The protein RepC only acts on negatively supercoiled plasmids (circular DNA molecules present in bacteria), this means, twisted in counter to the normal winding direction of the double helix. This is the conclusion of a recently published study by researchers at the Centro Nacional de Biotecnología of the CSIC (CNB-CSIC). The work sheds light on the mechanism of replication of these circular DNA molecules that, among other things, allow certain bacteria become resistant to antibiotics.

In bacteria, not all the genetic information is contained in the chromosomes. Plasmids are small circular DNA molecules that replicate independently and that contain, for example, genes that confer antibiotic resistance to pathogenic bacteria.

A team of scientists from the Centro Nacional de Biotecnología of the CSIC (CNB-CSIC) has revealed that these molecules must be negatively supercoiled (towards the left, in the opposite direction to the usual winding of the double helix) so that the replication machinery can start working.

Specifically they studied the activity of RepC, a protein responsible for cutting the DNA chain in order to start the copying process. "It was already known that, to begin the replication process, the plasmid must acquire a fork-shaped structure at the binfing point for RepC. However the role of the protein in the formation of this cruciform structure was not known until now", says CNB-CSIC researcher Fernando Moreno.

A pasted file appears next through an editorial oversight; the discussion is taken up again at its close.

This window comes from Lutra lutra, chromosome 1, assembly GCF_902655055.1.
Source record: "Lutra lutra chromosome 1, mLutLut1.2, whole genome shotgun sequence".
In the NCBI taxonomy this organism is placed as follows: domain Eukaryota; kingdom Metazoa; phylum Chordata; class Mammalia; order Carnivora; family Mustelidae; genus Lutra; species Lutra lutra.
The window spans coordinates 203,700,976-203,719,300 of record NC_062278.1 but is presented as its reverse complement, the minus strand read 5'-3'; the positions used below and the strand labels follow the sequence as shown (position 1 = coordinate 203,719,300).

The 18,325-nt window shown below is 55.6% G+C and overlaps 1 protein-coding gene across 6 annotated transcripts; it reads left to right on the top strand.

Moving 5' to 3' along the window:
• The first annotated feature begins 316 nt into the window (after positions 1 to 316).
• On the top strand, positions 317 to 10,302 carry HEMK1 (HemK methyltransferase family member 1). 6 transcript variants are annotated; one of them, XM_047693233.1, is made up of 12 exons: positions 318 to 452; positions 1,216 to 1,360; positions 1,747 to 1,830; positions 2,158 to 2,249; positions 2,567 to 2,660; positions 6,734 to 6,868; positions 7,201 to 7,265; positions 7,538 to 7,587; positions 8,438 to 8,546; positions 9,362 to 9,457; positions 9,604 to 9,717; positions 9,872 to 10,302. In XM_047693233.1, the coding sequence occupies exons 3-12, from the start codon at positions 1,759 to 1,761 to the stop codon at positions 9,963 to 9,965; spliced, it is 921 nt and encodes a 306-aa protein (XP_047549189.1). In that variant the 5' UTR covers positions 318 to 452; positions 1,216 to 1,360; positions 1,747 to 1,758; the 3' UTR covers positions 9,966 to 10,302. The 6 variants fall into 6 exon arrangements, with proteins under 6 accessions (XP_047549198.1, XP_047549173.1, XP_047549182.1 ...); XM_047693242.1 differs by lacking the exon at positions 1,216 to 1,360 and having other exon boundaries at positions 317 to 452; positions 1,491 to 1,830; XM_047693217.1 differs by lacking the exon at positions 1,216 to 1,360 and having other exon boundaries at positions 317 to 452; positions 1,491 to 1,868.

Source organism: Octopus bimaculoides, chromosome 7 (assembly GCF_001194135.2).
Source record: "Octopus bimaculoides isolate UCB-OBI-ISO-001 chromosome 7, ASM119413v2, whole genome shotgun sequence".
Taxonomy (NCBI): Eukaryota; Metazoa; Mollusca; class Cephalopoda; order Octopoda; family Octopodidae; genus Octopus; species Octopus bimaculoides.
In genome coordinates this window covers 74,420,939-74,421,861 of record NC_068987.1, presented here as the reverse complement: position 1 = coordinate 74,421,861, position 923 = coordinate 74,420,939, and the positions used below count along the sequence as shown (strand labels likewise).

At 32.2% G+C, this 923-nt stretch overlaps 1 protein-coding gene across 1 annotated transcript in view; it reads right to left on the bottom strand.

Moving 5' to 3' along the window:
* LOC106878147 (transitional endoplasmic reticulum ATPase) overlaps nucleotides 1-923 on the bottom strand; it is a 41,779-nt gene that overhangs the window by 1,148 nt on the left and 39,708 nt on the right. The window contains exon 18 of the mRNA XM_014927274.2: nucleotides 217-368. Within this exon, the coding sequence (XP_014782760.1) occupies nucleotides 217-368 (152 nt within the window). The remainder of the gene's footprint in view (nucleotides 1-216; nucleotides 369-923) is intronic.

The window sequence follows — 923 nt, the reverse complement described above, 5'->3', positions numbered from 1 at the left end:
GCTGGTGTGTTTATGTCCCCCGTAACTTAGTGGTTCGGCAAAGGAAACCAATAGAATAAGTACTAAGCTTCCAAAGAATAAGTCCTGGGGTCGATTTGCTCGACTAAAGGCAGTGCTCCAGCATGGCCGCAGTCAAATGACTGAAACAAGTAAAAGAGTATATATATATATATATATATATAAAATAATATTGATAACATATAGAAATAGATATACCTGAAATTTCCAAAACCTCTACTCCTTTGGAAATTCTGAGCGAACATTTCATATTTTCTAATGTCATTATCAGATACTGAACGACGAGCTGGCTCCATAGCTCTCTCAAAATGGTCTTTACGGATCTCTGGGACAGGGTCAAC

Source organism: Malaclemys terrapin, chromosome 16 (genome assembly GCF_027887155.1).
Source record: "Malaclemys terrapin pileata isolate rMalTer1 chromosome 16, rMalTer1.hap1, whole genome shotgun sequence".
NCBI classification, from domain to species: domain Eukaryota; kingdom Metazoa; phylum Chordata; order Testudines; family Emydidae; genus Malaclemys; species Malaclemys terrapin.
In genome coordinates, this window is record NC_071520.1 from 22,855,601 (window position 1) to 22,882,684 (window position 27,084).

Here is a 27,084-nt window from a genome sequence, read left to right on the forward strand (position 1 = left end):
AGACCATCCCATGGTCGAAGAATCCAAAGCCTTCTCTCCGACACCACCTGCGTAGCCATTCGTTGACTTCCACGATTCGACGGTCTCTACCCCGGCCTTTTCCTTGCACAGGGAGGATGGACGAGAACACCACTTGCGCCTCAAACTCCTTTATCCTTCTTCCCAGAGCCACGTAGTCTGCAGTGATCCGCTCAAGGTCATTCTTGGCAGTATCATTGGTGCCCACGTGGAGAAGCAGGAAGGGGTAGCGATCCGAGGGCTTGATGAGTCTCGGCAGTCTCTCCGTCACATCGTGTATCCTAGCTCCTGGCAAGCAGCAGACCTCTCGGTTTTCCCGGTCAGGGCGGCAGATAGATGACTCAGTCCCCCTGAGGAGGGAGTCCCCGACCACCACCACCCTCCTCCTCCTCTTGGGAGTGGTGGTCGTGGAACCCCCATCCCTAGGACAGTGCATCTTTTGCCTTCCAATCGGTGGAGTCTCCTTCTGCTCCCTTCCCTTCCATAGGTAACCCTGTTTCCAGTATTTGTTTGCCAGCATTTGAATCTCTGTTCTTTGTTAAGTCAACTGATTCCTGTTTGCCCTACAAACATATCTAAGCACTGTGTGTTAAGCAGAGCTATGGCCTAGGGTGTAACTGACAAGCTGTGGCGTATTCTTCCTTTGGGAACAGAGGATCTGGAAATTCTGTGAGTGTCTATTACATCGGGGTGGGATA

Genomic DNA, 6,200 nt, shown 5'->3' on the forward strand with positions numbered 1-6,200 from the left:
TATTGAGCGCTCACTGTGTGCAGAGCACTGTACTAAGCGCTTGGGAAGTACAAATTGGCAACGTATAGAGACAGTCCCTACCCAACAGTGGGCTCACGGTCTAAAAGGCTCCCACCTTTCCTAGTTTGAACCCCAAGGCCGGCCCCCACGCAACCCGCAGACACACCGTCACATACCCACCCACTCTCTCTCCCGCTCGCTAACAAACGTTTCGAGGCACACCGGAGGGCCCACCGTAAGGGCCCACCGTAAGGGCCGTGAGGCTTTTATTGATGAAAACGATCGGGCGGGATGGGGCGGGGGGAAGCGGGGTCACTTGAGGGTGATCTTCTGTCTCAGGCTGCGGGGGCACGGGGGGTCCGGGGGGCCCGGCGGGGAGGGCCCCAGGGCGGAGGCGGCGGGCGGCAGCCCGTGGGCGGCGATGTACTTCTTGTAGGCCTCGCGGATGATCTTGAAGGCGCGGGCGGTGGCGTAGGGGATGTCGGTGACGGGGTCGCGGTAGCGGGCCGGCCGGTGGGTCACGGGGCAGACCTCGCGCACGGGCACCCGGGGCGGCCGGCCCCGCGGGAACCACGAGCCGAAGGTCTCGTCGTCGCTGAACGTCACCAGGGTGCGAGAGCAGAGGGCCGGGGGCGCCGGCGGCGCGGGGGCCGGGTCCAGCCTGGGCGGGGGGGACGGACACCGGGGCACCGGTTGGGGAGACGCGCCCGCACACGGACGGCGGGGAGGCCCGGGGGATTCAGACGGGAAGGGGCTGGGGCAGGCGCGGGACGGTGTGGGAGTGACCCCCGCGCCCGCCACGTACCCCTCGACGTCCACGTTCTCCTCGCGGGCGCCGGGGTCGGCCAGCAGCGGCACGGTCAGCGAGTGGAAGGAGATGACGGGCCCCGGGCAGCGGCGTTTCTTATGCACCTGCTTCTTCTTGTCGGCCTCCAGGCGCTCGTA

This study, published in the journal Nucleic Acids Research presents a passive model of RepC activity, in which the protein only nicks the DNA when suitably twisted and when the cruciform structure is already present.

"Until now it was suspected that RepC actively induced the formation of this structure in the DNA –explains Moreno, lead author of this work–. Our work reveals that it is not correct. RepC only binds plasmids with a specific degree of supercoiling and the cross-shaped structure already present in the origin of replication. This ensures that only properly twisted plasmids can be replicated".

For this work, researchers have used magnetic tweezers, a leading technique that allows them to work with individual DNA molecules. "It is the first time that magnetic tweezers are used to evaluate RepC activity. Thanks to them we have been able to observe the changes occurring in the structure of DNA in the millisecond time scale", says Moreno.

Image: Passive model proposed for RepC activity. The plasmid, negatively supercoiled has a cruciform structure to which the protein binds and where the nick for starting replication occurs. Fernando Moreno, CNB-CSIC. Nucleic Acids Research doi: 10.1093/nar/gkw689

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